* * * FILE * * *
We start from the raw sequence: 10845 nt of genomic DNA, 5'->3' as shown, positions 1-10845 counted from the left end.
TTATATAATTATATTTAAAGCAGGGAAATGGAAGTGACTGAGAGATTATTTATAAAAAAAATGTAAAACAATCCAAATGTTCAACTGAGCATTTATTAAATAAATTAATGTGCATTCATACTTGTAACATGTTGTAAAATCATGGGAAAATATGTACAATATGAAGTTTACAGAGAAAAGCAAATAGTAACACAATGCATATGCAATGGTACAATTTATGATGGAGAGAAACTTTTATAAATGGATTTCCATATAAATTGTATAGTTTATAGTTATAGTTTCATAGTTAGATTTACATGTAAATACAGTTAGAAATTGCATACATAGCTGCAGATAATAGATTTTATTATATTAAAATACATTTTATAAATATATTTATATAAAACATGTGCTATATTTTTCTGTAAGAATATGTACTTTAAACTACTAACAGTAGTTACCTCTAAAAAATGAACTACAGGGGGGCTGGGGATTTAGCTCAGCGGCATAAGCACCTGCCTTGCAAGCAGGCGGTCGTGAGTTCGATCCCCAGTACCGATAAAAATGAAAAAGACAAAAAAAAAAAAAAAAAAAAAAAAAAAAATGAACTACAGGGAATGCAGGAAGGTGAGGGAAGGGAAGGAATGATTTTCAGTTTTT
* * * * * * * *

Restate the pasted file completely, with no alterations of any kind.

We start from the raw sequence: 10845 nt of genomic DNA, 5'->3' as shown, positions 1-10845 counted from the left end.
TTATATAATTATATTTAAAGCAGGGAAATGGAAGTGACTGAGAGATTATTTATAAAAAAAATGTAAAACAATCCAAATGTTCAACTGAGCATTTATTAAATAAATTAATGTGCATTCATACTTGTAACATGTTGTAAAATCATGGGAAAATATGTACAATATGAAGTTTACAGAGAAAAGCAAATAGTAACACAATGCATATGCAATGGTACAATTTATGATGGAGAGAAACTTTTATAAATGGATTTCCATATAAATTGTATAGTTTATAGTTATAGTTTCATAGTTAGATTTACATGTAAATACAGTTAGAAATTGCATACATAGCTGCAGATAATAGATTTTATTATATTAAAATACATTTTATAAATATATTTATATAAAACATGTGCTATATTTTTCTGTAAGAATATGTACTTTAAACTACTAACAGTAGTTACCTCTAAAAAATGAACTACAGGGGGGCTGGGGATTTAGCTCAGCGGCATAAGCACCTGCCTTGCAAGCAGGCGGTCGTGAGTTCGATCCCCAGTACCGATAAAAATGAAAAAGACAAAAAAAAAAAAAAAAAAAAAAAAAAAAATGAACTACAGGGAATGCAGGAAGGTGAGGGAAGGGAAGGAATGATTTTCAGTTTTT